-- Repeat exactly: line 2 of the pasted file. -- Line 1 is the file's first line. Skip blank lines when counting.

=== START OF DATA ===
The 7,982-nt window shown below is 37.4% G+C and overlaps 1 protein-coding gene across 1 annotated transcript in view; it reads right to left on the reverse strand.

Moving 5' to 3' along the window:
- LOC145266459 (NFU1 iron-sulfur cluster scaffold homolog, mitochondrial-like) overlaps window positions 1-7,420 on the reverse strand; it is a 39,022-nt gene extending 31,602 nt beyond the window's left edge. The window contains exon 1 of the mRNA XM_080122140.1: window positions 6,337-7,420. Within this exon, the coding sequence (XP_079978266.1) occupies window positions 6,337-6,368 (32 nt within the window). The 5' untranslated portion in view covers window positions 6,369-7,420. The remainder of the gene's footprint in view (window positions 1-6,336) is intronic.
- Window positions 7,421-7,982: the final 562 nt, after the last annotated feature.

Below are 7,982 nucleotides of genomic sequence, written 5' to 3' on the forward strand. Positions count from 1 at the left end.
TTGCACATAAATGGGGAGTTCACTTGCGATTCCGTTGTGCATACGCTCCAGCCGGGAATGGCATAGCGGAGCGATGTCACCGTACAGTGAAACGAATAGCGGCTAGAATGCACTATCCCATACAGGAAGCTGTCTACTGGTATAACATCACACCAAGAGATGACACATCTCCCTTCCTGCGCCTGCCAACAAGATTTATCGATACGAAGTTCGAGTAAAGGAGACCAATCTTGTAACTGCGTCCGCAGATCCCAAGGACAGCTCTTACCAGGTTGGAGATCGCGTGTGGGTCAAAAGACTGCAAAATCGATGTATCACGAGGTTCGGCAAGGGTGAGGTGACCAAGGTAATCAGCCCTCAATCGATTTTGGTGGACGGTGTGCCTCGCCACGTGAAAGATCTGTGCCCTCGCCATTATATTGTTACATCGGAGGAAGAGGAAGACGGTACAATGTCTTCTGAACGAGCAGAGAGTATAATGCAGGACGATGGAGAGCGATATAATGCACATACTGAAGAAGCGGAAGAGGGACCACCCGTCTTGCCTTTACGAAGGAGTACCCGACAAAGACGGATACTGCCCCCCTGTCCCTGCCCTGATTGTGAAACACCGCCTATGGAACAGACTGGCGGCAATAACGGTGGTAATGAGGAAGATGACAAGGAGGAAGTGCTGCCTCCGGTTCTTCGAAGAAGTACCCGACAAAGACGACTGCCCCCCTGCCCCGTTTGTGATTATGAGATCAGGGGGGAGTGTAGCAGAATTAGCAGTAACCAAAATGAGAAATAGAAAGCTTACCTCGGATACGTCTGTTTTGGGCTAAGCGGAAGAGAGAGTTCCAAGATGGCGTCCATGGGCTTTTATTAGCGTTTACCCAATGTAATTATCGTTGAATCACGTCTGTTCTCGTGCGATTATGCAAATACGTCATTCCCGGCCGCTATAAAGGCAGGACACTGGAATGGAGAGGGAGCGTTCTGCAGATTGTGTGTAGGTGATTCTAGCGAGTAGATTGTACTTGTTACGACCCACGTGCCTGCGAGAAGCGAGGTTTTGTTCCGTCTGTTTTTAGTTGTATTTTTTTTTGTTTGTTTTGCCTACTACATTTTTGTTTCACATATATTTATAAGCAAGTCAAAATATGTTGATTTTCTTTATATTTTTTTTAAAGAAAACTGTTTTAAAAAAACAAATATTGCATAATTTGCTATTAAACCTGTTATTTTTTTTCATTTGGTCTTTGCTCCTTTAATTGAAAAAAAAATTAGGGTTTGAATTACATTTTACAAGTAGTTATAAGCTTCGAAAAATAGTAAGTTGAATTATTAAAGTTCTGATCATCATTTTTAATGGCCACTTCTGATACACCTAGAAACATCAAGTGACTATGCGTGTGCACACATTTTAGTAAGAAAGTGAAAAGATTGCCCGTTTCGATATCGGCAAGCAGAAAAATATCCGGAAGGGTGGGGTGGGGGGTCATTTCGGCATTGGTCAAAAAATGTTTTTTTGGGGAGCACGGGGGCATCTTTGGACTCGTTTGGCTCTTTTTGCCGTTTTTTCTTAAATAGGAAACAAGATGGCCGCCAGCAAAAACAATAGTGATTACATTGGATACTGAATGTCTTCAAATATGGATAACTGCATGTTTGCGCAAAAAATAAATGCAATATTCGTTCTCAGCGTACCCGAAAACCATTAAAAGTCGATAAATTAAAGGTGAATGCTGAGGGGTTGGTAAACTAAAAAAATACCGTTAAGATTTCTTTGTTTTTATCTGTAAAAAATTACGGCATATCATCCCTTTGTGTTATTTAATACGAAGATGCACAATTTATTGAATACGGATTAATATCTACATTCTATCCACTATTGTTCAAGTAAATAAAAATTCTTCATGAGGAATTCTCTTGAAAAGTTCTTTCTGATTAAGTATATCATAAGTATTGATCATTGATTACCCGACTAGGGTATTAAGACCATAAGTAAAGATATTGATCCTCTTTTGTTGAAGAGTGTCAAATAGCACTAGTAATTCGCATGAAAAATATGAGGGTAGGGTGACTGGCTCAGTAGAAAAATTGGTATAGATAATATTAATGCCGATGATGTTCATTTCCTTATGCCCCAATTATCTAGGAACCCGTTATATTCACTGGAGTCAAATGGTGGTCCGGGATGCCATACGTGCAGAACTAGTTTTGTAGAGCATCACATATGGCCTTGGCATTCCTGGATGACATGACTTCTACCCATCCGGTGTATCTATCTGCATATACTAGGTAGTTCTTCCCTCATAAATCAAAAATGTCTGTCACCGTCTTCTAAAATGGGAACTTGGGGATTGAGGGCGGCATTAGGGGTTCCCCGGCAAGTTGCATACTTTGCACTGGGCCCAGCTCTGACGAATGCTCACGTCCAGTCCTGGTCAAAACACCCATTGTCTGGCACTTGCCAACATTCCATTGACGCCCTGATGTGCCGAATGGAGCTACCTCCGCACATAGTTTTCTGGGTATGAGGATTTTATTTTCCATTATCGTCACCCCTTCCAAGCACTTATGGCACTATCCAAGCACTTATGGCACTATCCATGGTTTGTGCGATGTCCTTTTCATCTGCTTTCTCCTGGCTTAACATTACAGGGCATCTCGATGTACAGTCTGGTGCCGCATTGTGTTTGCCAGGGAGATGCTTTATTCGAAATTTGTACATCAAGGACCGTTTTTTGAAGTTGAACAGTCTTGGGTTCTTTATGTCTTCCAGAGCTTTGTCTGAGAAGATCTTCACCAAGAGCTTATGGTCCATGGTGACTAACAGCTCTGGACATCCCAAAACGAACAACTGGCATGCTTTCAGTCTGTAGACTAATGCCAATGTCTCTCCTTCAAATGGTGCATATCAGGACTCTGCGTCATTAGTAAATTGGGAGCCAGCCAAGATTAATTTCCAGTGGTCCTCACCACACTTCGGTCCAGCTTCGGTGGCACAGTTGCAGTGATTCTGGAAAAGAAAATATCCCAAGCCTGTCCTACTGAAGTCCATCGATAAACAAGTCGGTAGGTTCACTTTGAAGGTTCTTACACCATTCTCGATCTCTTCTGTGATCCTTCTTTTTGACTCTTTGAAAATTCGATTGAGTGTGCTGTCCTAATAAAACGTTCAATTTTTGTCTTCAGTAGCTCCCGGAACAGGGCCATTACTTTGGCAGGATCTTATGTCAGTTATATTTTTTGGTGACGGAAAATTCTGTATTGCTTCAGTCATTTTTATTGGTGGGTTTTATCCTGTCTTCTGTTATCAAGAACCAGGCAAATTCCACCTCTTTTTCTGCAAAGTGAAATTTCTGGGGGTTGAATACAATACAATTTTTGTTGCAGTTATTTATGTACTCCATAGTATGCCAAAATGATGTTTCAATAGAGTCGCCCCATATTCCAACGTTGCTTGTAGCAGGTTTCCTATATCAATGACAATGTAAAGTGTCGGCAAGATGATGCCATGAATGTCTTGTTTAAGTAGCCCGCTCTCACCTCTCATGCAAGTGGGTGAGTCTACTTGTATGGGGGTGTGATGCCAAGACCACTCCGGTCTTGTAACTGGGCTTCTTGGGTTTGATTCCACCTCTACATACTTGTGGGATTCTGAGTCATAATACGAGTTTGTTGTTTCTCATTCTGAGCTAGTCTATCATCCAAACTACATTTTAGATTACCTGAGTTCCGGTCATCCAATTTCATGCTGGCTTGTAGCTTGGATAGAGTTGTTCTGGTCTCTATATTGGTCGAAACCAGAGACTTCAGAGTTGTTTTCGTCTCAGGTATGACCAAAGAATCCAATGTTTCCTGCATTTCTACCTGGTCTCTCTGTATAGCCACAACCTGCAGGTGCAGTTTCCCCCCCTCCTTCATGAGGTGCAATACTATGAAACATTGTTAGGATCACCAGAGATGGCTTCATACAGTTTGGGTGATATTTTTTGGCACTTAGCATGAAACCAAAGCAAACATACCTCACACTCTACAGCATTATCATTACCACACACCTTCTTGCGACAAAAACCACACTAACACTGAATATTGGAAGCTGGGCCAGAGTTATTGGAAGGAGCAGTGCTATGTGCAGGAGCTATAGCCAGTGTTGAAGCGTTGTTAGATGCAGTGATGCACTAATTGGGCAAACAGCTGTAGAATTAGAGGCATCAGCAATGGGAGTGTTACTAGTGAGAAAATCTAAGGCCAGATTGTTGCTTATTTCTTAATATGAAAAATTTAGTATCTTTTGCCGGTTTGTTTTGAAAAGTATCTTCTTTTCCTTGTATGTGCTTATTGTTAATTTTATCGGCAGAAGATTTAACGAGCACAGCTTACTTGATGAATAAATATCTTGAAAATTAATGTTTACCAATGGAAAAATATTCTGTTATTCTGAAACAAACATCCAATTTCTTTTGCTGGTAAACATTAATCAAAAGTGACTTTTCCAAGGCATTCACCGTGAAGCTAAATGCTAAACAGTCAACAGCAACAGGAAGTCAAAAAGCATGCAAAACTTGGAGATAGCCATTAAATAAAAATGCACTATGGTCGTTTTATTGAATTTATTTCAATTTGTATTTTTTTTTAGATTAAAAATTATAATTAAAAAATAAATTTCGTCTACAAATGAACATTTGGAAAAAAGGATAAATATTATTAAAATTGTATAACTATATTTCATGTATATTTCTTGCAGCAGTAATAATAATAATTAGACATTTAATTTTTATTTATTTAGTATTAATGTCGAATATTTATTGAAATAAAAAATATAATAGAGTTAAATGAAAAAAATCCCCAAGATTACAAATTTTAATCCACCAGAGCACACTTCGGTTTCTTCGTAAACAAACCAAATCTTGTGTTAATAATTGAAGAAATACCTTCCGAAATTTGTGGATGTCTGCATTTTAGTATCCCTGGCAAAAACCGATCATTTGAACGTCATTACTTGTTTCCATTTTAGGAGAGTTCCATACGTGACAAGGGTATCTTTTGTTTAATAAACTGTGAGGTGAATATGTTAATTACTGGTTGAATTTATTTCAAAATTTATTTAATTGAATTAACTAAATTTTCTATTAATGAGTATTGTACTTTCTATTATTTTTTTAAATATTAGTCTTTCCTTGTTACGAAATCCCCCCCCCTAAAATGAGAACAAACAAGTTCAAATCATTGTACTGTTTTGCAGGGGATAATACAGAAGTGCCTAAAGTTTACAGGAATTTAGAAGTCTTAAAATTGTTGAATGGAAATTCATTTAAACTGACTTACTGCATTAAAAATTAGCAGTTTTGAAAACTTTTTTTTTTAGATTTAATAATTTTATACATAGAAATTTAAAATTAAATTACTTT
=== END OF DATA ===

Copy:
Moving 5' to 3' along the window: